While many might hypothesize that health-related behaviors such as wearing a mask and getting vaccinated against COVID-19 are tied to political beliefs in the United States, an international group of researchers—including members of the Department of Psychology—recently published a study that confirms this conventional wisdom.
Professor Edward Lemay and Distinguished University Professor Arie Kruglanski are among the numerous coauthors of the study published by PLOS ONE, a peer-reviewed open access scientific journal published by the Public Library of Science. The paper’s lead authors are Professor Georgios Abakoumkin of the University of Thessaly, Greece; Michelle vanDellen of the University of Georgia; and Professor Wolfgang Stroebe of the University of Groningen, Netherlands.
The researchers conducted two longitudinal studies—one of United States residents, and one of cross-national residents—between March and July 2020.
They found that, in the early months of the pandemic, conservatives in the United States perceived COVID-19 as less threatening to health than liberals, and that they were also somewhat less likely to enact recommended health-protective behaviors.
The strongest political and behavioral associations were found for wearing a mask and for willingness to be vaccinated once a vaccine became available—liberals were shown to favor adopting these measures, and conservatives were found less likely to do so.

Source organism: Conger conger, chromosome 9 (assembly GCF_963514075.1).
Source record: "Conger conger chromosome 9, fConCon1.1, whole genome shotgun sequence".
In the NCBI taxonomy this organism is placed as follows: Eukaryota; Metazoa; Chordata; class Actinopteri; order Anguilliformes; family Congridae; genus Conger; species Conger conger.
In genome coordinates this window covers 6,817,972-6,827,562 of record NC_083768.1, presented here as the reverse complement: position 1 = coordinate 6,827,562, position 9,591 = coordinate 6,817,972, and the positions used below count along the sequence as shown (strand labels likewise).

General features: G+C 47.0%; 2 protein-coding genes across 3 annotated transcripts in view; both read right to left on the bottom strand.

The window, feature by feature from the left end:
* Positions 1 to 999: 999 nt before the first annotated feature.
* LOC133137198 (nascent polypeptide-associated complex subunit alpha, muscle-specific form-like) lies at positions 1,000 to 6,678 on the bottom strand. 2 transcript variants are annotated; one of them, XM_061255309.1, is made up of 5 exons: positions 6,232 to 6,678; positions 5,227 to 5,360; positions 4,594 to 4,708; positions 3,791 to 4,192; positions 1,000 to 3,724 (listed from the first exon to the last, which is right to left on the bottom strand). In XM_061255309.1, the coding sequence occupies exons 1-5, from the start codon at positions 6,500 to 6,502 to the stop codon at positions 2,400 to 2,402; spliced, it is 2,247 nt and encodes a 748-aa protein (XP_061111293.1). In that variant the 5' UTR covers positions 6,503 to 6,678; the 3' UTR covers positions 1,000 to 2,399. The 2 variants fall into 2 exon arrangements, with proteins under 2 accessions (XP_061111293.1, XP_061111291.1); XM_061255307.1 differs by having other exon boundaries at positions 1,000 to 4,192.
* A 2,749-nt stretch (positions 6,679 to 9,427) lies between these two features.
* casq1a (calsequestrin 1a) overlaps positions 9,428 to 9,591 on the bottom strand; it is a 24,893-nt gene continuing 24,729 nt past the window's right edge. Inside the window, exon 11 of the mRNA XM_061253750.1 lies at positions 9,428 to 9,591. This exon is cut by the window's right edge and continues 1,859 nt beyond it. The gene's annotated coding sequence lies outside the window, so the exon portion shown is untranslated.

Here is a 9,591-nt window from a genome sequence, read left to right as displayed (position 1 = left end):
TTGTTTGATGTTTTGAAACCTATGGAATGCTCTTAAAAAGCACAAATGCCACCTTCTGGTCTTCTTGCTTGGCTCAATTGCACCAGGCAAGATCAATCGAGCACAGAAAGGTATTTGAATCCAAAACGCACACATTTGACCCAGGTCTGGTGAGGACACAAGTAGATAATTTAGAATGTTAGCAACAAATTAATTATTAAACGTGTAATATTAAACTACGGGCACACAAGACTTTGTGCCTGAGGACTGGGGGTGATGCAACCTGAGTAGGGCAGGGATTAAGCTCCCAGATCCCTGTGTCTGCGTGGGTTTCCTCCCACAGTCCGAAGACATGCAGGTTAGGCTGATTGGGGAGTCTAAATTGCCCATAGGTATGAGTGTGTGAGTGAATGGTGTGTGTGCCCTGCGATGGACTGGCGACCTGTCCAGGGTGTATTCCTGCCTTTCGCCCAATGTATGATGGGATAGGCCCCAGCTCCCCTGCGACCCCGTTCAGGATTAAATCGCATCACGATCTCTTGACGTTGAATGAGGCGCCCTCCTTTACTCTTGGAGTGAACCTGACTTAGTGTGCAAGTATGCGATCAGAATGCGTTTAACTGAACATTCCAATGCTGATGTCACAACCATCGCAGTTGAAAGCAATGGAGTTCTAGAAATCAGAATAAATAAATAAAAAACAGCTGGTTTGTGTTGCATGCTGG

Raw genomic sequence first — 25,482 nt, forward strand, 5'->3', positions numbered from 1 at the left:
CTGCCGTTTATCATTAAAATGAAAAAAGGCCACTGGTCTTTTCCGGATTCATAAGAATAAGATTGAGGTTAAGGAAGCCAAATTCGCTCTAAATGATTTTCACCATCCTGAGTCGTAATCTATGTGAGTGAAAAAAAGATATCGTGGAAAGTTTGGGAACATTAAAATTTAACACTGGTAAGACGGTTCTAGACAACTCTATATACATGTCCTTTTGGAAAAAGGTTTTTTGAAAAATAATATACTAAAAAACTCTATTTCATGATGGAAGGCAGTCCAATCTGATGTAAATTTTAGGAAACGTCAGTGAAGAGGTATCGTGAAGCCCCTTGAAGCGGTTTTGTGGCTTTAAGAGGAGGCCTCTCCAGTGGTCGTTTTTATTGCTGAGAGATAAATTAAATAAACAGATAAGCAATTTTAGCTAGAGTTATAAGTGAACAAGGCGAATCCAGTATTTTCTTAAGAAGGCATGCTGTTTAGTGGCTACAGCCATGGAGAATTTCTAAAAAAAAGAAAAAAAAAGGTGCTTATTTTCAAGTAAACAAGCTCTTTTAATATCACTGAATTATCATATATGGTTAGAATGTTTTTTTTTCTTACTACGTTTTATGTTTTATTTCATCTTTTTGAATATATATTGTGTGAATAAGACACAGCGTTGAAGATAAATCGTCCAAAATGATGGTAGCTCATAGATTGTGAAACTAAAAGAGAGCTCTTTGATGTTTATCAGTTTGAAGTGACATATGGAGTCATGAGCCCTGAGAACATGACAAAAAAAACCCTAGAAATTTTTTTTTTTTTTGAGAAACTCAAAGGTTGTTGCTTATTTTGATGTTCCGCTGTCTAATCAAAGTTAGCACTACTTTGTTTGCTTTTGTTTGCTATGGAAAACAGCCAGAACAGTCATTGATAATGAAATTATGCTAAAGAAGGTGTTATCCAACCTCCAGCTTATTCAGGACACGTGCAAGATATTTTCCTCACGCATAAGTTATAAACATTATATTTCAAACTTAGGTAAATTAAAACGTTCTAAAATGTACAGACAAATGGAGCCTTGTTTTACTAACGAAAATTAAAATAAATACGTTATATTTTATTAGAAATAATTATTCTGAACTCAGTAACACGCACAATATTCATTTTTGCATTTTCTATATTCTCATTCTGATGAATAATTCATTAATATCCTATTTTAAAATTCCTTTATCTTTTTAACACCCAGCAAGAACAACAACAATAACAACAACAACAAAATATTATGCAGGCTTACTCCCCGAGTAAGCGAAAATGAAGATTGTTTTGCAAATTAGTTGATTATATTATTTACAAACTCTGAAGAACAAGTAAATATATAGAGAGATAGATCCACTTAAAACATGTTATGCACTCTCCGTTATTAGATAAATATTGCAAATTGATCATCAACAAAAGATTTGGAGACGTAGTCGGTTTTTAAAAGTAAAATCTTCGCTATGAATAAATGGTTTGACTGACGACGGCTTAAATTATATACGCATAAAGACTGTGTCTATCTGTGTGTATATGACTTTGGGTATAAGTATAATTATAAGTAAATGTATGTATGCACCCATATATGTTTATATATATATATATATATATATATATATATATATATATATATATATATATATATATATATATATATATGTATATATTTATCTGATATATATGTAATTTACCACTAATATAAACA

“Unfortunately, the political narrative and the social values it espouses insinuate themselves into nearly all of life domains, creating virtually two nations whose cultures and belief systems are at complete odds with each other. The ‘Dis-United’ States of America, one might say,” Kruglanski said.
In a global comparison across multiple countries, these political differences were stronger in the United States than in other countries, which may be due to the fact that COVID-19 is extremely politicized in the United States.
“We believe that our findings highlight the increased and overt politicization of health behaviors in the United Sates,” Lemay said. “While there is certainly political discord in other countries, matters of science and public health seem to be areas of relative neutrality and objectivity in many other countries.”
The timing of the study, Lemay said, is important to consider, given the political climate in the United States at the time, as one administration was in place during the early months of the pandemic, then a contentious election took place before the new administration began working on vaccine rollout and health messaging.
“It is important to note that the study took place during a time when U.S. conservative politicians and media massively downplayed the risk of both contracting COVID-19 and the effectiveness of recommended health behaviors,” Professor Lemay said.
This work is in collaboration with PsyCorona, an international and interdisciplinary team of researchers studying responses to COVID-19.
“Future research should examine how trust in political leaders and media outlets can explain these political differences, early in the pandemic,” Professor Lemay said.
Illustration via iStock.